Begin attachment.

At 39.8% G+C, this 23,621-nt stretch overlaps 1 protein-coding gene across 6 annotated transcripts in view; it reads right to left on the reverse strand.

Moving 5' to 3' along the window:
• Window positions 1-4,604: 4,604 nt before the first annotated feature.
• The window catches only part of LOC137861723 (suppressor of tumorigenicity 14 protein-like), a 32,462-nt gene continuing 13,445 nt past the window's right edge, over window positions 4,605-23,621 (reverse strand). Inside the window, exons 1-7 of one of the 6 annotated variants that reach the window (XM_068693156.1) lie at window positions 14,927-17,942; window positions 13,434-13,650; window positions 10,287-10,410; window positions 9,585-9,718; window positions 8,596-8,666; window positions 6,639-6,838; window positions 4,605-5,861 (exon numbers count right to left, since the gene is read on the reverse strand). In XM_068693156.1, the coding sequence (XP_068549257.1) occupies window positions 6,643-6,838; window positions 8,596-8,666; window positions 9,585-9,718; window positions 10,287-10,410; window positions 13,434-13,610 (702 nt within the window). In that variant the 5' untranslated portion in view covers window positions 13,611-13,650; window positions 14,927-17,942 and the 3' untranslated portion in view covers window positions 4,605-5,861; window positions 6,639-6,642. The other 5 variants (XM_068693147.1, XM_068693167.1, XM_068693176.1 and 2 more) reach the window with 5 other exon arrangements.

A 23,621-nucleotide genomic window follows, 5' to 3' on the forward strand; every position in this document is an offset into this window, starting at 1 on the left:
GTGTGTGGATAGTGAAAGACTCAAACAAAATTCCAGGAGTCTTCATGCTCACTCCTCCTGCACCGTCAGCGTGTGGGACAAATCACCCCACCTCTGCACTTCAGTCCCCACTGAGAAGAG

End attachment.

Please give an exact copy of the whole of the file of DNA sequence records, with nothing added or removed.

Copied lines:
At 39.8% G+C, this 23,621-nt stretch overlaps 1 protein-coding gene across 6 annotated transcripts in view; it reads right to left on the reverse strand.

Moving 5' to 3' along the window:
• Window positions 1-4,604: 4,604 nt before the first annotated feature.
• The window catches only part of LOC137861723 (suppressor of tumorigenicity 14 protein-like), a 32,462-nt gene continuing 13,445 nt past the window's right edge, over window positions 4,605-23,621 (reverse strand). Inside the window, exons 1-7 of one of the 6 annotated variants that reach the window (XM_068693156.1) lie at window positions 14,927-17,942; window positions 13,434-13,650; window positions 10,287-10,410; window positions 9,585-9,718; window positions 8,596-8,666; window positions 6,639-6,838; window positions 4,605-5,861 (exon numbers count right to left, since the gene is read on the reverse strand). In XM_068693156.1, the coding sequence (XP_068549257.1) occupies window positions 6,643-6,838; window positions 8,596-8,666; window positions 9,585-9,718; window positions 10,287-10,410; window positions 13,434-13,610 (702 nt within the window). In that variant the 5' untranslated portion in view covers window positions 13,611-13,650; window positions 14,927-17,942 and the 3' untranslated portion in view covers window positions 4,605-5,861; window positions 6,639-6,642. The other 5 variants (XM_068693147.1, XM_068693167.1, XM_068693176.1 and 2 more) reach the window with 5 other exon arrangements.

A 23,621-nucleotide genomic window follows, 5' to 3' on the forward strand; every position in this document is an offset into this window, starting at 1 on the left:
GTGTGTGGATAGTGAAAGACTCAAACAAAATTCCAGGAGTCTTCATGCTCACTCCTCCTGCACCGTCAGCGTGTGGGACAAATCACCCCACCTCTGCACTTCAGTCCCCACTGAGAAGAG